With tornado season underway the National Weather Service is short nearly 200 meteorologists, including vacancies in Tornado Alley and at the office responsible for predicting tornadoes, according to documents obtained by NBC News.
NBC owned and operated station KXAS in Dallas/Ft. Worth has acquired union documents showing as many as 500 vacancies at NWS offices around the country, including nearly 200 unfilled jobs for front-line meteorologists.
Many of the offices affected are in the central and southern states most often hit by tornadoes, and there are three vacant forecasting positions at the National Storm Prediction Center in Norman, Okla., which is responsible for tracking long-range tornado threats across the country.
"We're basically staffed at the minimum level to cover shifts," said Jeremy Grams, a forecaster at the National Storm Prediction Center.
"I just hope something really bad doesn't happen," said Dan Sobien, president of the National Weather Service Employees Organization, the union that represents NWS forecasters.
The National Weather Service is funded by Congress as part of the National Oceanic and Atmospheric Administration. The automatic federal spending cuts required by "sequestration" chopped 8.2 percent from the NWS budget in early 2013, and NOAA's acting administrator ordered a hiring freeze. The NWS hiring freeze lasted until this January.
Sobien's group collected the information for the list obtained by NBC News. The union said that the shortages have not caused the NWS to miss any critical storm warnings, but they worry about fatigue as forecasters are forced to cover extra shifts this summer.
"We're pretty lucky it hasn't happened yet, but it's just a matter of time. You can only stretch a rubber band so far before it breaks."
Grams, who is also a union rep, said scheduling will be a challenge this summer when the National Storm Prediction Center is at its busiest and that staff shortages are also making it harder for them to work on advances in forecasting.
"If we have a sickness, or anything that happens, we'll have to figure out a way to scramble to get that covered too," said Grams.
Tornado survivor Brooke Barnes of Texas says she "fully believes" in the importance of early warnings from NWS forecasters.
When 17 tornadoes struck the Dallas-Ft. Worth area on April 3, 2012, warnings convinced her to set up a makeshift shelter in her Dallas-area home. She put a bike helmet on her son's head and they huddled among hunkered down among pillows in the bathtub. A tornado ripped the top of the house off, but Barnes and her son survived.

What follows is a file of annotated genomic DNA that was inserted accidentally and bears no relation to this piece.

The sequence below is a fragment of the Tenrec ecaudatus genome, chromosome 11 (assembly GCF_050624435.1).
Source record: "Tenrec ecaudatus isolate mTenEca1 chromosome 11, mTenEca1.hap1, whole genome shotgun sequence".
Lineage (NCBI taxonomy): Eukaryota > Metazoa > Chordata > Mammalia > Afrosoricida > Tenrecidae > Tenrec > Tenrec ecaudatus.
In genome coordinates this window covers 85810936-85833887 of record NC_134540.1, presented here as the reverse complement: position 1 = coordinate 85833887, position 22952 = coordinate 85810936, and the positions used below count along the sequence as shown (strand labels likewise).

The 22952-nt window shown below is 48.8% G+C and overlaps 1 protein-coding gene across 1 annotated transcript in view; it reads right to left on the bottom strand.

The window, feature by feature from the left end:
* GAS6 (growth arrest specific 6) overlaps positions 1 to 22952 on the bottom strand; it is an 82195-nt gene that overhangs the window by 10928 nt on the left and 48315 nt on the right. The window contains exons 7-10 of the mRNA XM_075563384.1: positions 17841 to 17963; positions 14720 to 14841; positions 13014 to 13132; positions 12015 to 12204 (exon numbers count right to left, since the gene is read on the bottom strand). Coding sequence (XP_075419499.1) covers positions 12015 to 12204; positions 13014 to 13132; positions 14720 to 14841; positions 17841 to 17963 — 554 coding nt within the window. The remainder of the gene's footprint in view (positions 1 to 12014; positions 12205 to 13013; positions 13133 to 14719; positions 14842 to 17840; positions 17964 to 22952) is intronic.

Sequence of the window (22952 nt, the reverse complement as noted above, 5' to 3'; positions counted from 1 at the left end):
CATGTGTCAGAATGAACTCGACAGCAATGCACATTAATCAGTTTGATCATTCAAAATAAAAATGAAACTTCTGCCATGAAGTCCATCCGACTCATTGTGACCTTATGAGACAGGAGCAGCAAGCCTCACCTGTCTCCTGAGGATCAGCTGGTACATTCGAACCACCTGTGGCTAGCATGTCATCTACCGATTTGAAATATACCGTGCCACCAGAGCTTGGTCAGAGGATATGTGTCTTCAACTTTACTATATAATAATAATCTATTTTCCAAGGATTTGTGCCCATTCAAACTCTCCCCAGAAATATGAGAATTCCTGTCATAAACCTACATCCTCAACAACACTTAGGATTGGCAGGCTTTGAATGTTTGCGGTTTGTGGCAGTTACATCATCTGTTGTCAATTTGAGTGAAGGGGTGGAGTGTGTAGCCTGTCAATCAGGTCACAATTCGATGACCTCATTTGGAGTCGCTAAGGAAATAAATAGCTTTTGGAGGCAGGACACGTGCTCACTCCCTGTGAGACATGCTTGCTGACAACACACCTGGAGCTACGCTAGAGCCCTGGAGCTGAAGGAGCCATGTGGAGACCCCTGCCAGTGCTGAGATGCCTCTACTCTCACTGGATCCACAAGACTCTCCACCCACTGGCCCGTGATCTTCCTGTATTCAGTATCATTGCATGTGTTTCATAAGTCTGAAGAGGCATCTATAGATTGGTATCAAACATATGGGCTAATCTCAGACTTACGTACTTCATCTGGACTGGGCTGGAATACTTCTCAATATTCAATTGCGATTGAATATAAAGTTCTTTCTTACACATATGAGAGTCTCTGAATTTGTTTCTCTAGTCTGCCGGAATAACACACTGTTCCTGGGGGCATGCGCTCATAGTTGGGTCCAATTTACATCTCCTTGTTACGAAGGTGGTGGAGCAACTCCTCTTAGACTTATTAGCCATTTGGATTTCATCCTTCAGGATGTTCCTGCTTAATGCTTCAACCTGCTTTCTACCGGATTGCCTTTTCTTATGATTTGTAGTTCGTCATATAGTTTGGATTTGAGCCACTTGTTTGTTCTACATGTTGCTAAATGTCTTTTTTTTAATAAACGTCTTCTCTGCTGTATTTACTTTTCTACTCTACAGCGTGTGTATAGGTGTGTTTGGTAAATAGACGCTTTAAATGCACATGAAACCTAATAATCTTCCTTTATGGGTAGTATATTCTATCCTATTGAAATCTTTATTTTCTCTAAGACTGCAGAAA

"I think the worst could have happened if we hadn't had that lead time," said Barnes.
The NWS office that covers the Dallas-Ft. Worth area is currently short two lower-level meteorologists, according to the union's list.
The NWS says the current staffing situation is not a safety threat. Chris Vaccaro, the agency's director of communications, told NBC News, "It's clear by the actual performance of our forecasters that they more than meet our mission," said Vaccaro. "The NWS has not and will not skip a beat. All else is speculation."
The NWS won't confirm or deny the total number of vacant jobs on the union's list, but told KXAS it's aggressively trying to hire at least 190 people right now, including 43 meteorologists to work in local offices.
Rep. Marc Veasy (D.-Ft. Worth) is on the Congressional committee that oversees the NWS and says the current staffing situation is "unacceptable."
"I'm going to have my staff find out exactly what we can do to help speed the process up," said Rep. Veasy.
Last summer a government report found "critical staff shortages" affected the weather service's response to Hurricane Sandy, which battered the East Coast in October 2012.
The report said vacant jobs at East Coast offices and the National Hurricane Center in Miami could "make them vulnerable to failure during significant weather events."
There are currently five job vacancies at the National Hurricane Center, according to the union tally, but the NWS said that all positions for individuals who issue storm advisories are currently filled.
Now some wonder if fewer people watching the skies could increase the risk for people on the ground in Tornado Alley.
"It makes me really nervous because I really think that's what saved us was having that lead time," said Barnes.